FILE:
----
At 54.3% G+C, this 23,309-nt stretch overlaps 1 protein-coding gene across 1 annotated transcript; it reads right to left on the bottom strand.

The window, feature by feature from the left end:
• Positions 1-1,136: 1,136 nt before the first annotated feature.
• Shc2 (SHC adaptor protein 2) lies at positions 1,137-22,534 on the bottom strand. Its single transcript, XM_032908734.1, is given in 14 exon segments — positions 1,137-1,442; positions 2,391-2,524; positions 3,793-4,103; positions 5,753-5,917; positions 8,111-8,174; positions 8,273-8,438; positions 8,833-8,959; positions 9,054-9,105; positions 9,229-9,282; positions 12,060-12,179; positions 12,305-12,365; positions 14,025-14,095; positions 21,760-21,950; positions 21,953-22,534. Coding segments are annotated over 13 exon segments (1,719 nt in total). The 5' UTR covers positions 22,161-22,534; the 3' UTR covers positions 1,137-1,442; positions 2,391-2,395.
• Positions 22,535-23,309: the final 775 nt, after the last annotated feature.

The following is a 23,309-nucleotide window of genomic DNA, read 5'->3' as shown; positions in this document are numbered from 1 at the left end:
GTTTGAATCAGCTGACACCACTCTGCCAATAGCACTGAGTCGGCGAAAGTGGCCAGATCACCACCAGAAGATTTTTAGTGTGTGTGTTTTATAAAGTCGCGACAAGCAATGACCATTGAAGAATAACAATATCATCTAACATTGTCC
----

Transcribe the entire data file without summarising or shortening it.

At 54.3% G+C, this 23,309-nt stretch overlaps 1 protein-coding gene across 1 annotated transcript; it reads right to left on the bottom strand.

The window, feature by feature from the left end:
• Positions 1-1,136: 1,136 nt before the first annotated feature.
• Shc2 (SHC adaptor protein 2) lies at positions 1,137-22,534 on the bottom strand. Its single transcript, XM_032908734.1, is given in 14 exon segments — positions 1,137-1,442; positions 2,391-2,524; positions 3,793-4,103; positions 5,753-5,917; positions 8,111-8,174; positions 8,273-8,438; positions 8,833-8,959; positions 9,054-9,105; positions 9,229-9,282; positions 12,060-12,179; positions 12,305-12,365; positions 14,025-14,095; positions 21,760-21,950; positions 21,953-22,534. Coding segments are annotated over 13 exon segments (1,719 nt in total). The 5' UTR covers positions 22,161-22,534; the 3' UTR covers positions 1,137-1,442; positions 2,391-2,395.
• Positions 22,535-23,309: the final 775 nt, after the last annotated feature.

The following is a 23,309-nucleotide window of genomic DNA, read 5'->3' as shown; positions in this document are numbered from 1 at the left end:
GTTTGAATCAGCTGACACCACTCTGCCAATAGCACTGAGTCGGCGAAAGTGGCCAGATCACCACCAGAAGATTTTTAGTGTGTGTGTTTTATAAAGTCGCGACAAGCAATGACCATTGAAGAATAACAATATCATCTAACATTGTCC